In this song, lyrics are sung in staccato, matching the meandering rhythm of the backing track. Some phrases feature useful grammar. For example, from this line—“dann kriegst du Ärger”—you can learn more about the verb “kriegen,” which is a slightly less formal way of saying “bekommen” (to get or receive), as well as about this idiom meaning “to become angry.” This song also helps with cementing your understanding of the word “wenn,” as it’s featured heavily throughout the song.
6. Holger Biege – “Cola-Wodka”
As this song crescendos amidst a funky haze of horns, pianos and high-energy drums, Holger Biege, a German singer, implicates vodka and Coke for his mistakes. Although “Cola-Wodka” (Vodka and Cola) was released in the late ‘70s, Holger Biege continues to sing to this day, belting out pop-rock songs.
The lyrics include some useful bits of vocabulary that help shift the blame or talk about bad things happening: “Leider,” meaning “unfortunately,” and “Cola-Wodka war Schuld daran” (vodka and cola was to blame). The song’s name, too, offers some help in remembering how the letter W is pronounced in German—like V as in “vodka” (Wodka). The lyrics are available to view here.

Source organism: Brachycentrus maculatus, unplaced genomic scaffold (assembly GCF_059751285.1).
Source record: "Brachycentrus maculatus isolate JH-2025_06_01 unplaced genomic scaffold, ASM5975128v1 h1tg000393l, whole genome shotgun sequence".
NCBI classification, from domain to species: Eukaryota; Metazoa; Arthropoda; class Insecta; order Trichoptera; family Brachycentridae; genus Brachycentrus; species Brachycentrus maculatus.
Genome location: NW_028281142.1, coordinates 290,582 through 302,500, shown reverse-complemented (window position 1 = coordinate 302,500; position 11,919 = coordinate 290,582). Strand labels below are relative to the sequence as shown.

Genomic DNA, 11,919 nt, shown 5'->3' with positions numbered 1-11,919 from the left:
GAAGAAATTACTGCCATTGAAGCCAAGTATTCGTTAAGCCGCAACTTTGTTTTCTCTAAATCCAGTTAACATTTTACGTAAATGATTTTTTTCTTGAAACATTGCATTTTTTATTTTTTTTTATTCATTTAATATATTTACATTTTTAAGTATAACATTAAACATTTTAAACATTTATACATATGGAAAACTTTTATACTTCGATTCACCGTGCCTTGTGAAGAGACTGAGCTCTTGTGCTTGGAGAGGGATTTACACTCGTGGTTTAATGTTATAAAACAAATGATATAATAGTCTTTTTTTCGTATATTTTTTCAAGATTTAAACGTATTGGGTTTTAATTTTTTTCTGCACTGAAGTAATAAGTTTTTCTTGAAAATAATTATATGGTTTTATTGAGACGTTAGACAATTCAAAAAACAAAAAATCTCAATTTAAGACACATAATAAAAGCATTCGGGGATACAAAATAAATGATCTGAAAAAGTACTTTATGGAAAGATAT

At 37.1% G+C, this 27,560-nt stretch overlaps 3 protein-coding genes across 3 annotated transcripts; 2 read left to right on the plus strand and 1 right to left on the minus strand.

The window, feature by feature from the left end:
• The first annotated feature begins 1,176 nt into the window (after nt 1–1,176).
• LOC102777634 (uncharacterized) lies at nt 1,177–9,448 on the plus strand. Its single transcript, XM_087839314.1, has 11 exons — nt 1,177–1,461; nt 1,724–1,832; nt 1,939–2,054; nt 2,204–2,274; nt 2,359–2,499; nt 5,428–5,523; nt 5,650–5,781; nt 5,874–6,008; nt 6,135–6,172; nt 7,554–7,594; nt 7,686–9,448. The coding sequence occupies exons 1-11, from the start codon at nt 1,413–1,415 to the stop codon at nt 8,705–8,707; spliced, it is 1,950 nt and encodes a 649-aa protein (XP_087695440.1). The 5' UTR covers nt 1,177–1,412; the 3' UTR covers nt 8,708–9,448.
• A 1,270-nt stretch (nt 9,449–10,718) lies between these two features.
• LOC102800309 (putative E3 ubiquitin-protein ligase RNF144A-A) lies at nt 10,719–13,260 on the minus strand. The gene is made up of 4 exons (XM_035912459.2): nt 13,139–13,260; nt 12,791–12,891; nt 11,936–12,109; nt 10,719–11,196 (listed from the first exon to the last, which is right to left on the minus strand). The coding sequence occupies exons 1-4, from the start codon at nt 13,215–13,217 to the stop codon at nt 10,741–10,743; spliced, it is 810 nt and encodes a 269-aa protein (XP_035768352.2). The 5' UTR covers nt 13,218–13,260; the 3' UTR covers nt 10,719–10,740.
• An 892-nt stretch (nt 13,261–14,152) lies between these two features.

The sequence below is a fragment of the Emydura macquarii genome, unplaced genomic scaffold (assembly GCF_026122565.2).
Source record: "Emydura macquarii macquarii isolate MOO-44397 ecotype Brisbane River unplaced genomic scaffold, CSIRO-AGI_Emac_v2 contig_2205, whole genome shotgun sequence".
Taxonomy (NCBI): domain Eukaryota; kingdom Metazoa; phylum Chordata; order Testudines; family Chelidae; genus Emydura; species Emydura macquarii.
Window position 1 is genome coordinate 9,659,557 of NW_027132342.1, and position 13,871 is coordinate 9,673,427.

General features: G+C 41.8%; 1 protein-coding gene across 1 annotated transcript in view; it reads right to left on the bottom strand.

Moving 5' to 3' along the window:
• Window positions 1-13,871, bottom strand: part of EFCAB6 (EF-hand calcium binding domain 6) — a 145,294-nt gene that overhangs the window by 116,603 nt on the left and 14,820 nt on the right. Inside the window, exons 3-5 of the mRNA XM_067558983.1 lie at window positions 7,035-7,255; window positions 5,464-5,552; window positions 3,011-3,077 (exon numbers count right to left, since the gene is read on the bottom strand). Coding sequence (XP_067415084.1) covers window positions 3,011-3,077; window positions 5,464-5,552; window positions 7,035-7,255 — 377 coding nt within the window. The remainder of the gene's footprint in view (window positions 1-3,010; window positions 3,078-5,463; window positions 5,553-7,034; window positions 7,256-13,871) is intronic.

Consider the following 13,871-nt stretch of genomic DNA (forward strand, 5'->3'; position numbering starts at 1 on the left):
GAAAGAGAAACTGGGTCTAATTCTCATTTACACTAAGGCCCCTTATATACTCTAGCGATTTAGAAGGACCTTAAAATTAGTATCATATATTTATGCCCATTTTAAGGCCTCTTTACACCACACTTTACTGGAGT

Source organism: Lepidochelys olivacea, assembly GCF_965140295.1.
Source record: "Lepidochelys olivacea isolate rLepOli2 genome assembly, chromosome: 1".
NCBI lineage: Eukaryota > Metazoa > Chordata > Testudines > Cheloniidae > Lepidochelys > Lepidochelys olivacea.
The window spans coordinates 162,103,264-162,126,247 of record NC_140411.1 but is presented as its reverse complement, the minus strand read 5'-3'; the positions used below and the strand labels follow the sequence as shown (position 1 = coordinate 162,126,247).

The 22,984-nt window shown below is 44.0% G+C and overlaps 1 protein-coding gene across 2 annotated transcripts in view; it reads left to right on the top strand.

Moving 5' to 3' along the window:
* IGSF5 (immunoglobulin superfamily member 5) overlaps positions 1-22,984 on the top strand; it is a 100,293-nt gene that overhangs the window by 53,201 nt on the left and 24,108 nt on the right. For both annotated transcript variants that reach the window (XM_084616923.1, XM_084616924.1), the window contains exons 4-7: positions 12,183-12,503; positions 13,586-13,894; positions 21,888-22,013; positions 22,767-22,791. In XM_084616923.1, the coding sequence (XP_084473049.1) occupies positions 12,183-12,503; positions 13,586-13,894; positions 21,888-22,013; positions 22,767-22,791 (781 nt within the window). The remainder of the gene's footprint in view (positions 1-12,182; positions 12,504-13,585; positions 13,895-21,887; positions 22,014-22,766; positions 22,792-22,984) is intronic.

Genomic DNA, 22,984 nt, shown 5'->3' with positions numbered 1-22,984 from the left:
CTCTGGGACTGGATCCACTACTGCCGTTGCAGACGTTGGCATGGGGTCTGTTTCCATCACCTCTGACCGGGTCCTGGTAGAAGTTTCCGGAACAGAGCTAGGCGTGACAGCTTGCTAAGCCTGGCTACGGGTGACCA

7. Wir – “Trinklied”
The band Wir released some rocking songs. They sit firmly in the camp of funk-rock, with distorted guitars and unusual melodies. They started up in the disco age and played music through the late ‘80s.
This song, “Trinklied” (Drinking Song), is a particularly funky track. The vocals are dreamy at first, building up into harmonized shouts in the chorus (“Trink, trink!” — “Drink, drink!”). The relatively slow tempo makes for easy listening, and the lyrics are available online.
8. Chicorée – “Was du von mir verlangst”
Chicorée was a rock band from the DDR (the former East Germany) that was reasonably well known during the ‘80s and this song (whose title means “What you’re asking of me”) is from 1987. Even now, the name of the band will pop up on band lists or in questions about grammar—“Is it ‘der Chicorée’ or ‘die Chicorée’?”—on Stack Exchange. The founder, Dirk Zöllner, went on to continue his music career.